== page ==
He wasn’t supposed to start until September, so I was surprised yesterday when Ari Shapiro began as one of the three co-hosts of All Things Considered, the most-listened-to radio news program in the country, which airs on Dallas’ NPR affiliate, KERA 90.1 FM, from 4–7:30 p.m. daily. Shapiro replaced Melissa Block, who stepped down after 12 years alongside Robert Siegel and Audie Cornish.
The reason we care, other than being addicted to National Public Radio, is that Shapiro is openly gay — the first out host of the flagship program that we know of. It’s not like gays are rare on NPR, either nationally or locally, but this seems significant to us. Why? Well, if we didn’t believe that being a “gay journalist” was different than be a “journalist,” we wouldn’t work for a gay media company. And being out is important — it brings a perspective and challenges politicos and pundits to think about their words … or get caught up in what they say afterwards. We might bristle if someone says “the homosexual lifestyle” where even a progressive wouldn’t … and we might then hold their feet to the fire. (Compare, for instance, Diane Rehm, who routinely fails to invite openly gay journalists to her Friday News Roundup shows, even as she discusses gay issues … imagine if she had only men talking about women’s rights or only whites discussing race issues week after week.)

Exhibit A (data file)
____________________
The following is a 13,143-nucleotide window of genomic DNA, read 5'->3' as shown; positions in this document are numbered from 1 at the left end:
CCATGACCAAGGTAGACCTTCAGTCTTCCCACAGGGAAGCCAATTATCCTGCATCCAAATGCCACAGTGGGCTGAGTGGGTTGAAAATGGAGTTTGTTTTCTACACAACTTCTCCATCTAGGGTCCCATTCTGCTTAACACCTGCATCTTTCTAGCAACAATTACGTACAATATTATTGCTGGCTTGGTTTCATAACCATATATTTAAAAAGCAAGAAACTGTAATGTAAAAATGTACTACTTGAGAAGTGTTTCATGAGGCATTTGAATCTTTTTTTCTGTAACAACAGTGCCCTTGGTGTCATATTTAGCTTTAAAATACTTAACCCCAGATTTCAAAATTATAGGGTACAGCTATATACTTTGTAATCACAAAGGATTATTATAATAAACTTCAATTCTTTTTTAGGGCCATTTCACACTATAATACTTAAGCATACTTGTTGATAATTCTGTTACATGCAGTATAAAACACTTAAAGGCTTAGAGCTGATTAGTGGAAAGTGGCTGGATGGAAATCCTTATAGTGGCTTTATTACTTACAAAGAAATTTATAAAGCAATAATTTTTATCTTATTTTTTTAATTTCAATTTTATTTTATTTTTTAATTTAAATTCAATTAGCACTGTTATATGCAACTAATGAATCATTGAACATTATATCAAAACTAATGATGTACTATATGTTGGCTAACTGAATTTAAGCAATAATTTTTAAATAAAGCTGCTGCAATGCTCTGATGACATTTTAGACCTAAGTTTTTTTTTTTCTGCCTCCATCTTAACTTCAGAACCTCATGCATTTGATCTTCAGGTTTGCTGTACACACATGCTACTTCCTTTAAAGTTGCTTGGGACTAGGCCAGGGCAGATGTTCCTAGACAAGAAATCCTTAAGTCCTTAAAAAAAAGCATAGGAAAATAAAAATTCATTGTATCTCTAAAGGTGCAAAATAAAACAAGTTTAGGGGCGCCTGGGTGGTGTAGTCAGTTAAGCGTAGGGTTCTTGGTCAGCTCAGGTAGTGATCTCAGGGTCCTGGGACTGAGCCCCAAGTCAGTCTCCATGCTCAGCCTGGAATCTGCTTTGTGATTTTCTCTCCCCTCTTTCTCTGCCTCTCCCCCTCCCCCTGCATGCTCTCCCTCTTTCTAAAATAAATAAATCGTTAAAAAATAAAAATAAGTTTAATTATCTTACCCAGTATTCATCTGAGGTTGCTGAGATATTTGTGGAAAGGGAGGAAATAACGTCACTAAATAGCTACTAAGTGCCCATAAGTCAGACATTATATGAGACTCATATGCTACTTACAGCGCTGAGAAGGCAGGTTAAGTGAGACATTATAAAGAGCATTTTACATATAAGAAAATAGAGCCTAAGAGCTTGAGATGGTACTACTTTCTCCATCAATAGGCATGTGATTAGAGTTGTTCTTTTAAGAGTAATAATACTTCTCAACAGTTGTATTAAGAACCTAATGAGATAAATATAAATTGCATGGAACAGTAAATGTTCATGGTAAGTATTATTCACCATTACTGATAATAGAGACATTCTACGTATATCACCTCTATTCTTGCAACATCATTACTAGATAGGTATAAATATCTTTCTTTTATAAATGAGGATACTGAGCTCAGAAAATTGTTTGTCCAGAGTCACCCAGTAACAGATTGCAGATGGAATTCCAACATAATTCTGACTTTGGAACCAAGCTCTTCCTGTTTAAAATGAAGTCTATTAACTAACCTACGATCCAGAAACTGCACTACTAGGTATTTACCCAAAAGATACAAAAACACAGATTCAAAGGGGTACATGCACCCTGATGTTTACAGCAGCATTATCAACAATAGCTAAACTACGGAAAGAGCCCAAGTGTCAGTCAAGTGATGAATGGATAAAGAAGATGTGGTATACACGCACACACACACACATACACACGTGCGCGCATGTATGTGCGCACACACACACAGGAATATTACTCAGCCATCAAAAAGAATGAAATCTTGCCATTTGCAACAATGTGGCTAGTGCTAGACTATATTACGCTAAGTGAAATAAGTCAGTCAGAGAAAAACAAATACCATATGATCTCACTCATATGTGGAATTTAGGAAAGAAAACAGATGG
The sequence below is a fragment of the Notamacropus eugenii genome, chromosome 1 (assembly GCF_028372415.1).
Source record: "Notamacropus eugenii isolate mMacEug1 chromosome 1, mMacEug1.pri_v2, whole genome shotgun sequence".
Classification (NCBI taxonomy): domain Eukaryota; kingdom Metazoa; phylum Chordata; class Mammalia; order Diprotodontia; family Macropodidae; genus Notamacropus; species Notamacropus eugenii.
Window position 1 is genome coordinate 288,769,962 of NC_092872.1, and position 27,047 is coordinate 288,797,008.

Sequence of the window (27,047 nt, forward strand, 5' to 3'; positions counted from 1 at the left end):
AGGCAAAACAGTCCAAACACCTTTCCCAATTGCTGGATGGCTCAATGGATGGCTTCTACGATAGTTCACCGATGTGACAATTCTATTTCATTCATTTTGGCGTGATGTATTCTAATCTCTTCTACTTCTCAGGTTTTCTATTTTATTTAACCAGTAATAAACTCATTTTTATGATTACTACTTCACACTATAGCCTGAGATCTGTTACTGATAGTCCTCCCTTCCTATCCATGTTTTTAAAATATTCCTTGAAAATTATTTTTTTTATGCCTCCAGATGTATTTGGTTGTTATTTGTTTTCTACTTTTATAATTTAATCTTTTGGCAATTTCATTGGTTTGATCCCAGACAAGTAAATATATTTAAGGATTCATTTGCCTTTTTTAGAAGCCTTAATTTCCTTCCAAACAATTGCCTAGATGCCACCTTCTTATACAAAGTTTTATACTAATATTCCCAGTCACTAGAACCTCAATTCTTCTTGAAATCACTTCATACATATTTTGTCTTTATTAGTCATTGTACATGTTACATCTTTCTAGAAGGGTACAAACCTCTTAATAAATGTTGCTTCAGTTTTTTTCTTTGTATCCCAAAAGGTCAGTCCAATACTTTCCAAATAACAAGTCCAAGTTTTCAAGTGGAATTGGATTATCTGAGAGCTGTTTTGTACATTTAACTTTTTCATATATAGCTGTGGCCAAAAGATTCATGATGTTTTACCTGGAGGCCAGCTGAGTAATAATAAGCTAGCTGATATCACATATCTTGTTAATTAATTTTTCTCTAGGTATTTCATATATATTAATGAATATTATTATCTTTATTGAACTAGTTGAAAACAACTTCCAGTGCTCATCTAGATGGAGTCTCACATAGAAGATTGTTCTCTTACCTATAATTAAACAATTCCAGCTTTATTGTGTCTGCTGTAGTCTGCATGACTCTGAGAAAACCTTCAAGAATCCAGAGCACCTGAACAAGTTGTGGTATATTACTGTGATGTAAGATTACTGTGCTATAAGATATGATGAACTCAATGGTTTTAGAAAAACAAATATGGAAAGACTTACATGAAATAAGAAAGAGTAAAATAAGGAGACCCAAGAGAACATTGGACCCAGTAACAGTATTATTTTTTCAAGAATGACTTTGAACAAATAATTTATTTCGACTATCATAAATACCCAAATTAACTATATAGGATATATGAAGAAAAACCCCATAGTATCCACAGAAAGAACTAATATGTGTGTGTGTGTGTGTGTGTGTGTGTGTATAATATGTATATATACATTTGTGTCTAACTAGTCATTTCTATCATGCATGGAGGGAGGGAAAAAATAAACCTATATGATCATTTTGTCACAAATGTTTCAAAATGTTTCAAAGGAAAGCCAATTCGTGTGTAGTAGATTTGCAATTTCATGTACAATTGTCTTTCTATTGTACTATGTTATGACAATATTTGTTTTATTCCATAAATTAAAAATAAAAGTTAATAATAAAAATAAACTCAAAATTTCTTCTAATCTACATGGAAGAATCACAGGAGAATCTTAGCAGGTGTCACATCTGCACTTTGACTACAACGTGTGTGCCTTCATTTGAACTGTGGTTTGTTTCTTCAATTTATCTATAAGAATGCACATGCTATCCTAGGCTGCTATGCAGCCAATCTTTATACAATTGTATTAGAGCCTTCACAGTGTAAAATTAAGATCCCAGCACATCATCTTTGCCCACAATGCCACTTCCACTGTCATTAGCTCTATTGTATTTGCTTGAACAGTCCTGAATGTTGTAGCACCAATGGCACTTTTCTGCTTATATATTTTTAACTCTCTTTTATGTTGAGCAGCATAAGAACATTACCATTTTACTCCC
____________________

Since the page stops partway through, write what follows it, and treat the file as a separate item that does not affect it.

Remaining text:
So I say “yea!” for Shapiro, who’s been a great London correspondent for years. He might put the “all” into All Things Considered.